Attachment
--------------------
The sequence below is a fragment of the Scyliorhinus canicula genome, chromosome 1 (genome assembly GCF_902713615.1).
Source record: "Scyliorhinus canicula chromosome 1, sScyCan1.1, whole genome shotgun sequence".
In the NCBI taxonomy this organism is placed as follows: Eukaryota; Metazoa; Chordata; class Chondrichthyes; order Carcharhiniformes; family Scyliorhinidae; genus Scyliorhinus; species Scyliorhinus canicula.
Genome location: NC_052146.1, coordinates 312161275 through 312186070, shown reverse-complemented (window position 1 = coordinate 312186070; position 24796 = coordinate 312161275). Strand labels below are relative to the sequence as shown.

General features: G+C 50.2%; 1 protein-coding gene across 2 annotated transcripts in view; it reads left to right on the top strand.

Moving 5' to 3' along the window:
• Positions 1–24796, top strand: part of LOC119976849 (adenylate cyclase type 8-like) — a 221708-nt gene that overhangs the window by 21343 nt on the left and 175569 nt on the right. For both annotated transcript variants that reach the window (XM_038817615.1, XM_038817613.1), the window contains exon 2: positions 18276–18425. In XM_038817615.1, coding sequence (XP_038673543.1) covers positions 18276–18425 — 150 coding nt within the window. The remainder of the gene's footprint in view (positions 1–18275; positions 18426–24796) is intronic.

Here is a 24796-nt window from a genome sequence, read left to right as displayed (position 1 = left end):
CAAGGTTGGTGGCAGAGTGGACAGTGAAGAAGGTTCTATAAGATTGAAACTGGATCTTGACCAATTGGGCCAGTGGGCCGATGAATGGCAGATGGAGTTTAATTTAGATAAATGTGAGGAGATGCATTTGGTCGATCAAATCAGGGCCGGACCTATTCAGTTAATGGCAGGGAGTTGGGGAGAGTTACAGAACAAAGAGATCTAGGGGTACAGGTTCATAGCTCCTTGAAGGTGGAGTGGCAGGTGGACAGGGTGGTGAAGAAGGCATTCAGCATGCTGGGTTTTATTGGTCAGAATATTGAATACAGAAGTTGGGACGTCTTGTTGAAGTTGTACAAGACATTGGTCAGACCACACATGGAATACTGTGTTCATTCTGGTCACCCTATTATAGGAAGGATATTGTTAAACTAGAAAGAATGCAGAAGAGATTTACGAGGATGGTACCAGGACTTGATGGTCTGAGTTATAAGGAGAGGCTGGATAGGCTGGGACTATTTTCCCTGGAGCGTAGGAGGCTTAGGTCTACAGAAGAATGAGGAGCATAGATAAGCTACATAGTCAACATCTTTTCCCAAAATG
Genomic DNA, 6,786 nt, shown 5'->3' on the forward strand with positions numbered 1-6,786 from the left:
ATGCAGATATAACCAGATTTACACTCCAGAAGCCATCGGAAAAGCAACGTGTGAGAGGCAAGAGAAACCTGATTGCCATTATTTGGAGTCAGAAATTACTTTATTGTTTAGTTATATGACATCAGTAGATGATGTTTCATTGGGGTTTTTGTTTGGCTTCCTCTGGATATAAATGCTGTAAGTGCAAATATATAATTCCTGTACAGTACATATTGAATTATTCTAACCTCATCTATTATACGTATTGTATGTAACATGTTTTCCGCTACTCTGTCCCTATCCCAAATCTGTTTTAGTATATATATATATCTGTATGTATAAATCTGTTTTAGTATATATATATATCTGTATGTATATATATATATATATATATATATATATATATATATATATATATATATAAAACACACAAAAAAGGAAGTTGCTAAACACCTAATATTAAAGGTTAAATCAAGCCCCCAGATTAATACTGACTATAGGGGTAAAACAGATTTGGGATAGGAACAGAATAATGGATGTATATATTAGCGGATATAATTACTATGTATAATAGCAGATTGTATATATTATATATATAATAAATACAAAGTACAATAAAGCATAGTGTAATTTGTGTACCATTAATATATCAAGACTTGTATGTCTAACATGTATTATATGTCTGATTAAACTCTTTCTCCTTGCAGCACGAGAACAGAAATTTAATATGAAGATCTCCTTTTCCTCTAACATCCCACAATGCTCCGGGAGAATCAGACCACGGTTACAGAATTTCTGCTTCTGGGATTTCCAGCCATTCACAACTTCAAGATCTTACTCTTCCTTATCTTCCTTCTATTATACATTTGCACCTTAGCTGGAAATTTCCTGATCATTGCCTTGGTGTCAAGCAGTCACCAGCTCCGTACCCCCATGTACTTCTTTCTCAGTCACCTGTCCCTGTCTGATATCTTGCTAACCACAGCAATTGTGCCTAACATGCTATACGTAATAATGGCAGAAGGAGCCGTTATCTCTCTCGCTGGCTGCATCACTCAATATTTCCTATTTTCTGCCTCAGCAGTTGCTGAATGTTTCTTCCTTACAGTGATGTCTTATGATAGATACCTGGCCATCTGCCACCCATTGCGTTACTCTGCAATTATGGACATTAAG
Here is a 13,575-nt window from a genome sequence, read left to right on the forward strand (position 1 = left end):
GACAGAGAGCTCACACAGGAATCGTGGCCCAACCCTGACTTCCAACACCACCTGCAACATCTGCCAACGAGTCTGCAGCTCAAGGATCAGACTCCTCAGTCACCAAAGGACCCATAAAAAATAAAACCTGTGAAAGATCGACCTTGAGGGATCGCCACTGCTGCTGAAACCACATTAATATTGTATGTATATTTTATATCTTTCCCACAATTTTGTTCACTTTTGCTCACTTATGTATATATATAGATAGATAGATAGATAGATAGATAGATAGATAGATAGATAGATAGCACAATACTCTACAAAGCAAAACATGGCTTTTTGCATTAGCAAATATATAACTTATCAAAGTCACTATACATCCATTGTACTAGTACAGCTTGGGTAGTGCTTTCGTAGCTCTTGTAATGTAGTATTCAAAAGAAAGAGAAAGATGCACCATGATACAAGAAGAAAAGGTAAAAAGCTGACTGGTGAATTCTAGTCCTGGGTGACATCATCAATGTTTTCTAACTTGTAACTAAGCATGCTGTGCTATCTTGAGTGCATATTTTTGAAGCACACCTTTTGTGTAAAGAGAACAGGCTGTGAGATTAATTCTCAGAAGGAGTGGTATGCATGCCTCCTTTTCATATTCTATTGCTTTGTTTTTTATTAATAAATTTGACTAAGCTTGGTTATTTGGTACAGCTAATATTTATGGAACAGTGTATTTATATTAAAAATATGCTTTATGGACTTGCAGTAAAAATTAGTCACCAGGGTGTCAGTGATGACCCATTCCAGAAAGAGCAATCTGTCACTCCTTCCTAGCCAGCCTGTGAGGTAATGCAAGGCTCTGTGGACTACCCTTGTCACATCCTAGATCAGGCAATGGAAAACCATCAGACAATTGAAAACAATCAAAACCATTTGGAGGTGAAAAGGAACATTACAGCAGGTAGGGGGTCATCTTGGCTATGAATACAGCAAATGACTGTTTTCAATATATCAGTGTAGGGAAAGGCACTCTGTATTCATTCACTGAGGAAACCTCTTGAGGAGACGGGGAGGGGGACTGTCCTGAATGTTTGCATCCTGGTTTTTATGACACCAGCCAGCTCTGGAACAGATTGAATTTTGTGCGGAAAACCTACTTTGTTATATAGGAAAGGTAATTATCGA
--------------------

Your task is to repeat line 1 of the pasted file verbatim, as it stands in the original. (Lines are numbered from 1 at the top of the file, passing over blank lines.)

The sequence below is a fragment of the Scyliorhinus canicula genome, chromosome 1 (genome assembly GCF_902713615.1).